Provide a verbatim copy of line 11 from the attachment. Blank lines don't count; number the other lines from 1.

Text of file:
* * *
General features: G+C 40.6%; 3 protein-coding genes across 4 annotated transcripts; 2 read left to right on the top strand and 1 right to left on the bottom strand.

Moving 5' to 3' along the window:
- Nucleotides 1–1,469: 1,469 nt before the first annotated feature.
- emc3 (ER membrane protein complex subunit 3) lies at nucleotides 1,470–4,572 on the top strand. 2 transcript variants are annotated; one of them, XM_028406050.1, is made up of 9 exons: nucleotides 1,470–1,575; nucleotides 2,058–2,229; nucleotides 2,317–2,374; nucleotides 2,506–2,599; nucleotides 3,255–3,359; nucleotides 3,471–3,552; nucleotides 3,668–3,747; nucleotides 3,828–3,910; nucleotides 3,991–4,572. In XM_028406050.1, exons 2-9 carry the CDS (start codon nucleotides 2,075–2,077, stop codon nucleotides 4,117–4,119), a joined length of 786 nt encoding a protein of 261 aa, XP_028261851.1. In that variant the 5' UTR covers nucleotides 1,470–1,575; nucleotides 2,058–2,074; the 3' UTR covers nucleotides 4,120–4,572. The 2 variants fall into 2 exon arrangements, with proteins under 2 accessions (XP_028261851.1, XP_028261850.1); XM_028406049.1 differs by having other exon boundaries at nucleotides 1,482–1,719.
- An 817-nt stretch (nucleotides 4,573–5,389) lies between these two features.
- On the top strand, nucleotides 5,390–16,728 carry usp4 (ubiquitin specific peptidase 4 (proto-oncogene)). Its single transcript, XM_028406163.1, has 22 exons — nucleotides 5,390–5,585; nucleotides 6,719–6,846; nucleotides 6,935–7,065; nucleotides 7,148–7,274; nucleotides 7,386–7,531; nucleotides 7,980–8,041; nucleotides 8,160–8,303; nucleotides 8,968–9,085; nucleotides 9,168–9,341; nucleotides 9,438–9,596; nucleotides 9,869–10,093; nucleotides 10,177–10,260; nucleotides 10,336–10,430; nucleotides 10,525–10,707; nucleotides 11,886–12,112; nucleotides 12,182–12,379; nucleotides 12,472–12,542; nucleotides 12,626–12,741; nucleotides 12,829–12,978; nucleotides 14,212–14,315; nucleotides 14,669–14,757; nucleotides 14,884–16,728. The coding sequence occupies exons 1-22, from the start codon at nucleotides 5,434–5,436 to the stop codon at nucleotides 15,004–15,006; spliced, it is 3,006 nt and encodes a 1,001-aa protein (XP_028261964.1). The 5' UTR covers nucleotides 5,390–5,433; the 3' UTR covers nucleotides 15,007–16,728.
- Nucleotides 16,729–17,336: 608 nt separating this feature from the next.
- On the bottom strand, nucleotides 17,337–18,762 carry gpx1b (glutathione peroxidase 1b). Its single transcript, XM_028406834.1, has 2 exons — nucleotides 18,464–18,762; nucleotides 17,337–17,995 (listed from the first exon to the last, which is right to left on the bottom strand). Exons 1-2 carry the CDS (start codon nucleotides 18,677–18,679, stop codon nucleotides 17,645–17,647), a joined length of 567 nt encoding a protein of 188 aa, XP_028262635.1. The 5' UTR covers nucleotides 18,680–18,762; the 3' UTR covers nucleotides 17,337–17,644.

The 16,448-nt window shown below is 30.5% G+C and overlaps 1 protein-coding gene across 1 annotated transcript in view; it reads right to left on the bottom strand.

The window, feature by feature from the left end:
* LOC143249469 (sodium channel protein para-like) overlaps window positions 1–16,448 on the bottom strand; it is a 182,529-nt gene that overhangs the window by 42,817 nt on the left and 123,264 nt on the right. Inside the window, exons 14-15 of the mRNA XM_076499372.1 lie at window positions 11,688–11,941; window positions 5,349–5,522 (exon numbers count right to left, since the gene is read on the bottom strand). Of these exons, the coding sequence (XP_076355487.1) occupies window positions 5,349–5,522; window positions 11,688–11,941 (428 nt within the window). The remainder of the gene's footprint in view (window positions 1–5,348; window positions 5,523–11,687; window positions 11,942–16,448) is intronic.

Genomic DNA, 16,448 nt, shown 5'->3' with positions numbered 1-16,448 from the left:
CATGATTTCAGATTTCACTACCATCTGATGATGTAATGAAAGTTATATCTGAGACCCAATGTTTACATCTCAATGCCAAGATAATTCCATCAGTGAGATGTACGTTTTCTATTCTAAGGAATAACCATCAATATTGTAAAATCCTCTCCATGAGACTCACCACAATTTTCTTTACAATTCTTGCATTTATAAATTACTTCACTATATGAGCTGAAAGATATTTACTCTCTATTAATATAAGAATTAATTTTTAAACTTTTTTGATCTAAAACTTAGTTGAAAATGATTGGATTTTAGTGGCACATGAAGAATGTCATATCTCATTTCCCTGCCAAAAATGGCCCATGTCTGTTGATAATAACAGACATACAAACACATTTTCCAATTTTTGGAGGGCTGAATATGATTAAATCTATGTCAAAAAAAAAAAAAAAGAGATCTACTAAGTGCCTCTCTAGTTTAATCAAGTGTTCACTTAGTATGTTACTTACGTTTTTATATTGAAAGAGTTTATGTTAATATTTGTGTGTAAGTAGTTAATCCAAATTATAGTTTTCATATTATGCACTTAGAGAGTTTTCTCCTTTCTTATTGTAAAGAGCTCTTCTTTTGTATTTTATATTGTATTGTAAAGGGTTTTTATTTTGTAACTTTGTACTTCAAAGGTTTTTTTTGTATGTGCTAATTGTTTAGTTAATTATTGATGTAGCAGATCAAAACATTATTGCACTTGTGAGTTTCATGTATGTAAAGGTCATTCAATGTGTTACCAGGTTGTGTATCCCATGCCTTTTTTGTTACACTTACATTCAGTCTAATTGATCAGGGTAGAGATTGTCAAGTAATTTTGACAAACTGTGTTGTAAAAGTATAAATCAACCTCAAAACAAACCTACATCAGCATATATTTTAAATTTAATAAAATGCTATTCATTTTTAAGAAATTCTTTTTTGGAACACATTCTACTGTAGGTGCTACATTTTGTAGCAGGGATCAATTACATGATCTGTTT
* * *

* LOC143249469 (sodium channel protein para-like) overlaps window positions 1–16,448 on the bottom strand; it is a 182,529-nt gene that overhangs the window by 42,817 nt on the left and 123,264 nt on the right. Inside the window, exons 14-15 of the mRNA XM_076499372.1 lie at window positions 11,688–11,941; window positions 5,349–5,522 (exon numbers count right to left, since the gene is read on the bottom strand). Of these exons, the coding sequence (XP_076355487.1) occupies window positions 5,349–5,522; window positions 11,688–11,941 (428 nt within the window). The remainder of the gene's footprint in view (window positions 1–5,348; window positions 5,523–11,687; window positions 11,942–16,448) is intronic.